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Managing and Preventing Osteoarthritis

The Management and Prevention of Osteoarthritis

Osteoarthritis (OA), which causes pain and stiffness in the affected joint/s, as a result of inflammation and changes within the joint/s, is often thought of as an inevitable part of aging, however, there are many steps that one can take to prevent it.

Positive lifestyle changes can make a huge difference in minimizing the impact of OA on one’s quality of life: slowing disease progression, increasing mobility, improving mood, reducing pain and fatigue and eliminating, or delaying the need for hip-, knee- or shoulder replacement surgery.

  1. Reduce the load on your joints

Carrying too much weight can lead to joint instability and muscle weakness, increasing the load on bones and joints. Excess weight can also contribute to “metabolic syndrome” of obesity, which increases OA risk. Every extra 10lbs you weigh puts another 40lbs of loading on your knees. Losing even 5kg/11lbs of extra weight can reduce the risk of knee replacement by 50 percent.

  1. Practice a regular exercise activity you enjoy and can be consistent with

Mind-body activities eg Tai Chi or Yoga are highly recommended because you get the combined benefits of physical movement and increased flexibility, along with proven stress – , depression- and pain relief. This results in more function. Low impact workouts like swimming, cycling, walking or Tai Chi are well suited to those with OA, versus the “pounding” exercises like high intensity aerobics or running. A lot of OA clients enjoy a rehab OA aquatic class. If the activity causes pain or stiffness, adjust the frequency or intensity, or consult your physiotherapist about whether or not you need to modify the movements. Always start any new exercise program gradually to minimize injury.

  1. Strengthen the muscles that support the joint/s

Strengthening the muscles around the joint/s provides greater stability and support for the joint/s, lessening the risk of OA developing and progressing.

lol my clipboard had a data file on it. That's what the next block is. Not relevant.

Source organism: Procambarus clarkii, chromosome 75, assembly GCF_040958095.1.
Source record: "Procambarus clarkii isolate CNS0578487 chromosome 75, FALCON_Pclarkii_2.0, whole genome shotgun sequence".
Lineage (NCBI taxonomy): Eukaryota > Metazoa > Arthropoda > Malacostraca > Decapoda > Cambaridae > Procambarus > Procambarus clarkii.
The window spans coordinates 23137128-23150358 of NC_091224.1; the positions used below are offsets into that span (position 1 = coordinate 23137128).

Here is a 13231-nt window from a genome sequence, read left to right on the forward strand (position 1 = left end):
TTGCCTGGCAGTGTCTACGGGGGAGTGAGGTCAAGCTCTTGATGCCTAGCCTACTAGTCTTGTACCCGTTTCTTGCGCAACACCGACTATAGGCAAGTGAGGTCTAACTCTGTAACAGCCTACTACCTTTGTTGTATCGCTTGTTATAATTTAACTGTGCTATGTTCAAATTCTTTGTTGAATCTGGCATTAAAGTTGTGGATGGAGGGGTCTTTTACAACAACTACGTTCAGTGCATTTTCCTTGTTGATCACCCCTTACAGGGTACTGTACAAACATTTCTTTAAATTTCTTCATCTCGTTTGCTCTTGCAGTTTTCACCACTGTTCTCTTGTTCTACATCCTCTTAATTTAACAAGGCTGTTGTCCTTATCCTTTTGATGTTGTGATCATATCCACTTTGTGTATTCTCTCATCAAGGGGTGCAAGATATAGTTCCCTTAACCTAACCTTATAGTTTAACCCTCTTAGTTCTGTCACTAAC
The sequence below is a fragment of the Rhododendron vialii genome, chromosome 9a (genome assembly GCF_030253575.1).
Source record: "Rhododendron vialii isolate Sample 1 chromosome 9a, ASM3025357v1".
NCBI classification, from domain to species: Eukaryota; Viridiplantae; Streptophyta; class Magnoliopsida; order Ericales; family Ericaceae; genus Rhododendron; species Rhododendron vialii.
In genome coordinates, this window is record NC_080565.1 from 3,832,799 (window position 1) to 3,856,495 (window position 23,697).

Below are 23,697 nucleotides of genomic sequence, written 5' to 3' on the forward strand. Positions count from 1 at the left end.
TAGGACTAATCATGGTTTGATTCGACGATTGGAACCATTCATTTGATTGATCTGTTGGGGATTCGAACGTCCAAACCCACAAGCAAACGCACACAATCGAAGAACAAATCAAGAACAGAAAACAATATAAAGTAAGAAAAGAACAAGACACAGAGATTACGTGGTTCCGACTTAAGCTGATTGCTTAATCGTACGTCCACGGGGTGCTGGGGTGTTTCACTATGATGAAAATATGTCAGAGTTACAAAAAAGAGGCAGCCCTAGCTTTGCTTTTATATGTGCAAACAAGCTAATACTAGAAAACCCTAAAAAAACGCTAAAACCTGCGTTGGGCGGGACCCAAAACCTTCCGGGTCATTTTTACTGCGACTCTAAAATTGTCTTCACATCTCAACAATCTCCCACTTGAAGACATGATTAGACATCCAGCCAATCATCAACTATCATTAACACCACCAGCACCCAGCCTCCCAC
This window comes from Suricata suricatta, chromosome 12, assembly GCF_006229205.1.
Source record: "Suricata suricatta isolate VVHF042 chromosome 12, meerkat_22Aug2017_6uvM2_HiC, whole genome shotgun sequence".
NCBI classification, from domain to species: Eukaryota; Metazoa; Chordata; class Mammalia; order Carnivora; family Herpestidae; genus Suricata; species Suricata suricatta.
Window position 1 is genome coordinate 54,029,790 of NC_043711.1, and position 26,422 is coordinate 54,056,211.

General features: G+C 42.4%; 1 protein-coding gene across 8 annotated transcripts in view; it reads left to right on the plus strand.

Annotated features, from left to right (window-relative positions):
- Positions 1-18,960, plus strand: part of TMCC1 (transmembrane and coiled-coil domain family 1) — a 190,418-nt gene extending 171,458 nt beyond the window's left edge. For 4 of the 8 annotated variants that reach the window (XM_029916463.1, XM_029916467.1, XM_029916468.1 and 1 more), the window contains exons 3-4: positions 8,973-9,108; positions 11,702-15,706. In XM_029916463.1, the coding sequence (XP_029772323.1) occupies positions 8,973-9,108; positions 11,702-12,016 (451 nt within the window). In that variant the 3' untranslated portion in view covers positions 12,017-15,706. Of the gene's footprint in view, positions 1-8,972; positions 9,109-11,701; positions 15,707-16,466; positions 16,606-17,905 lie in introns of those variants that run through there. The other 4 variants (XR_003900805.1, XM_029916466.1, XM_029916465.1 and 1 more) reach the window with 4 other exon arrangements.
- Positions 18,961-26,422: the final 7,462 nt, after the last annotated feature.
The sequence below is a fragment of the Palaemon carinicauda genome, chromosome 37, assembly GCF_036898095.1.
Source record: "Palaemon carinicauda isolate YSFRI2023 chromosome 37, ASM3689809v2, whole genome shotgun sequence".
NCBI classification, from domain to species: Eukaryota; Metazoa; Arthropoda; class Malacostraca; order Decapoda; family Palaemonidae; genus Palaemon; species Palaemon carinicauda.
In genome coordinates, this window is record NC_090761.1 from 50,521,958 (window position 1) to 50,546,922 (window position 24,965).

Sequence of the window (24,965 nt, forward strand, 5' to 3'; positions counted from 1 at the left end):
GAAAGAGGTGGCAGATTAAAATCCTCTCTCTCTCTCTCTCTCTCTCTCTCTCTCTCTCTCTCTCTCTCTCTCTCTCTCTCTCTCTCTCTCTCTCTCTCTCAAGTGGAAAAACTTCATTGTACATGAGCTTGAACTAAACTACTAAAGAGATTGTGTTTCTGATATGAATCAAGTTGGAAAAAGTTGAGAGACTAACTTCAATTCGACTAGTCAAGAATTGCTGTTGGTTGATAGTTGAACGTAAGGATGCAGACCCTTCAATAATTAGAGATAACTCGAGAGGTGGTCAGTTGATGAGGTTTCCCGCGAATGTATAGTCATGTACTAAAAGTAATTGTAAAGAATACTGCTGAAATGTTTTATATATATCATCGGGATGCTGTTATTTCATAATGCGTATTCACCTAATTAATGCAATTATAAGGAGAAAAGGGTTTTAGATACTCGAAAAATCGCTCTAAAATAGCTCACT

1. Limit saturated fats and sugars

Having  an anti-inflammatory diet and maintaining  a healthy weight is key– eat plenty of fresh fruits and vegetables, nuts and wholegrain foods. Limit saturated fats, foods and drinks with added sugars, refined carbs like bread and pasta, and processed meats. Maintain adequate Vit D levels and stay hydrated.

  1. Avoid injuries and do proper rehab

Doing proper rehab exercises after an injury can mitigate the risk of developing OA.

If one needs a joint replacement, doing prehab exercises (therapy based on exercises to avoid further injury and prepare for surgery) will lead to a better outcome and quicker recovery, as well as completing post- op rehab.

  1. Adapt to hormonal changes and reduce OA risk

The incidence of OA of the knees or hips is at a 1:1 ratio for men and women up until women go through menopause. The ratio then jumps to 2:1 for women to men. It appears the loss of protective estrogen seems to leave joints more vulnerable in certain women, also making it easier to gain weight, and this combination increases the risk of developing OA.

  1. Try Neuromuscular training

The GLA:D (Good Life with OA in Denmark) neuromuscular exercise program has proven in studies and practice to be very effective in improving physical function and activity, relieving pain and reducing the number of OA clients using analgesics and on sick leave. This program includes strengthening the muscles and using them correctly, such that the affected joint/s move in  a safe, aligned manner so that the pressure and stress of activities of daily living are exerted at the correct points in the body.  The GLA:D Canada Program is widely accessible.

  1. Wear appropriate footwear

Wear comfortable, supportive walking shoes with a lot of shock absorbency and good arch support. Some clients will benefit from custom orthotics. Proper footwear helps stabilize your frame while weight- bearing and it cushions the impact of the ground reaction forces on your body.

I have helped numerous clients over the years to manage their osteoarthritis, thus reducing the need for a lot of medication or the need for joint replacement surgery. In those clients that did need surgery, prehab and post- op rehabilitation has always served to hasten a favorable outcome and expedite recovery.

All of us will develop some OA at some point in our lives, so I think prevention is key, particularly in our adult lives.

If you are uncertain about what type of exercise program you should be undertaking, book a consultation , and we will develop an individualized routine together.

References: Dr. Lauren King (Rheumatologist, Sunny Brook Health Sciences Centre, Toronto); Dr. David Hart (Professor Dept. of Surgery and Faculty of Kinesiology, University of Calgary & Scientific Director  for the Alberta Health Services Bone and Joint Health Strategic Clinical Network), Women’s College Network Hospital in Toronto

Photo: Thorsten Bareuther

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